"I always had a sense, or belief in, resiliency. … The fact that people are still going to school indicates that," Silva said. "It's not convenient by any stretch of the word, but people are still stretching it out."

Overall, the situation with COVID-19 could have been a lot worse, he said. "I thought the University was very proactive with resources and figuring out 'Zoom University' in general," he said. 

To continue "handling the pandemic well" in the fall, Sadsad said ASU President Michael Crow and the University should work to get more students vaccinated and, if possible, "mandate (its) requirement for returning students." 

Elliot Muhlenfeld, who just completed his first year of law school, said he didn't perform as well as he had hoped with the class material being delivered over Zoom this year. A return to in-person instruction would change that, he said, but vaccinated students is "the only way (the school) can make things truly safe." 

Sadsad said she was excited when ASU announced it would welcome students back to campus for in-person instruction. She's the type of student who shows up early, likes to sit at the front of the room and ask questions during lectures. Muhlenfeld said he was excited too; he's never been inside The Beus Center for Law and Society, the University's law school building.

"But my main concern was how are we going to maintain people's health and safety," Sadsad said. "We need to make vaccines mandatory for returning to in-person instruction," she said, adding she knows some students won't or can't get one. "Obviously, I wouldn't want that to stop their education, but at the same time, you can't put everyone else at risk."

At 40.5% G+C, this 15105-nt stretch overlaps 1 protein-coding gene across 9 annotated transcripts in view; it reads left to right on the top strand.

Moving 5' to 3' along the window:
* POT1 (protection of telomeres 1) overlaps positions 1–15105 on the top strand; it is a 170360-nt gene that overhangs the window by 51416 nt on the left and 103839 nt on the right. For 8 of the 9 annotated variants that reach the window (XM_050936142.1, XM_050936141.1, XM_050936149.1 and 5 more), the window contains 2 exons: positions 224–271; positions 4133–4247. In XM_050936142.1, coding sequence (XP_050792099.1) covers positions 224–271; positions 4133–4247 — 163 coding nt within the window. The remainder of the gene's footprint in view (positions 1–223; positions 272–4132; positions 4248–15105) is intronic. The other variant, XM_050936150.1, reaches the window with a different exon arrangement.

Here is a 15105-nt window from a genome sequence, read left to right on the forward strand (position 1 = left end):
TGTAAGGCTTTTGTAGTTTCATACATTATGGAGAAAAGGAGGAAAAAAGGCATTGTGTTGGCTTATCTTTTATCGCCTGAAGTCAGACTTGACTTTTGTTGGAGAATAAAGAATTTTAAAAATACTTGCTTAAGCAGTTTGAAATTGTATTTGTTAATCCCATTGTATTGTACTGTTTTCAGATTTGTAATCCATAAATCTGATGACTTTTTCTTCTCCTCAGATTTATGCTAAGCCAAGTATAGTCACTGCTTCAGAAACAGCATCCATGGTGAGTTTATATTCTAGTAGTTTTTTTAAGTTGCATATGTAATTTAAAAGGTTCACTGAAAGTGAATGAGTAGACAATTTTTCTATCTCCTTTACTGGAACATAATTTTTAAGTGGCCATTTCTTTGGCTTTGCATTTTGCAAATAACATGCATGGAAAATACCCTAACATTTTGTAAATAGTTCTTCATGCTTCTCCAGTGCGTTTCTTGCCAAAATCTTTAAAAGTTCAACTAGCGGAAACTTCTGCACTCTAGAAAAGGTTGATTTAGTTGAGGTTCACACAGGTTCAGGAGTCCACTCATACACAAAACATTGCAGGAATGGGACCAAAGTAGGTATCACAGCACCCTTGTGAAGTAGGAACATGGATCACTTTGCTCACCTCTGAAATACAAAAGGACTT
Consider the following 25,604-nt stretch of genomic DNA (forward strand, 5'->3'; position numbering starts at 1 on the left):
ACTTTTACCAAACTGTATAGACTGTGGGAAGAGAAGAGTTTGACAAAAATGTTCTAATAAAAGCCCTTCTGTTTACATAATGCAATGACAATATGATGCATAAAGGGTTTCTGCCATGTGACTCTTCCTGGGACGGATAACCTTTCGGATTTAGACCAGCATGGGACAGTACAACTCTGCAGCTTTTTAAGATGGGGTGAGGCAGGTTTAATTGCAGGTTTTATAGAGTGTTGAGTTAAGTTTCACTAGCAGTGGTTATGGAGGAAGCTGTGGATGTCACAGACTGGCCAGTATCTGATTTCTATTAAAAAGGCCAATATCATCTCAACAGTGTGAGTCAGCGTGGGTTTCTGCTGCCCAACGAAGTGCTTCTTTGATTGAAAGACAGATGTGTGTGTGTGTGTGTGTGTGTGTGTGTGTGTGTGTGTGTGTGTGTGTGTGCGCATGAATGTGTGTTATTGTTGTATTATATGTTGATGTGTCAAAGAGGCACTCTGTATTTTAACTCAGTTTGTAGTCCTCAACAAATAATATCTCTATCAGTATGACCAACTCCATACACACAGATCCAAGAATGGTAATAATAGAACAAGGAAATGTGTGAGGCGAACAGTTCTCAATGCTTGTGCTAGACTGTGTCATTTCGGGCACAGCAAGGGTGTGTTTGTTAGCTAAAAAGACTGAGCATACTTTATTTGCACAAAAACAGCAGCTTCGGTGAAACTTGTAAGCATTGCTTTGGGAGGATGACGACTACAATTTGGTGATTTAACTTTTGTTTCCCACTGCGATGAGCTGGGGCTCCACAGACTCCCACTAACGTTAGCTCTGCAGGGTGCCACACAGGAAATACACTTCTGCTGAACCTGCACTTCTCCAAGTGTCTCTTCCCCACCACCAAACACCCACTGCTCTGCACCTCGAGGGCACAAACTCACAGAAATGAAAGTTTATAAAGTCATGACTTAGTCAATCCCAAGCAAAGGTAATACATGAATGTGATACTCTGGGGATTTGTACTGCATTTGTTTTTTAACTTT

In a recent meeting with The State Press, Crow said the University will not yet require students to get the vaccine but it is expected they do so. The University has been offering vaccines to ASU community members for several months, and if vaccination rates change or more contagious variants emerge, then plans could change, Crow said. 

READ MORE: COVID-19 vaccine expected for students but not yet required, Crow says

The next year will look very different for Sadsad. She'll be going into the last year of her undergraduate degree at ASU; she'll take more difficult classes; and she'll be conducting research for her thesis through Barrett, The Honors College. But she'll still worry about the small things: students wearing masks properly, who might be vaccinated and how far apart everyone is sitting away from each other in class — all concerns she's learned from the pandemic — and all things she knows will add to her stress and the pressure for ASU to make the semester safe.  

"The daily hassles are more stressful than the big life challenges," she said. "I wouldn't want to take that frustration out on a professor I'm working with just because someone else doesn't know how to do their part."


Reach the reporter at pjhanse1@asu.edu and follow @piperjhansen on Twitter.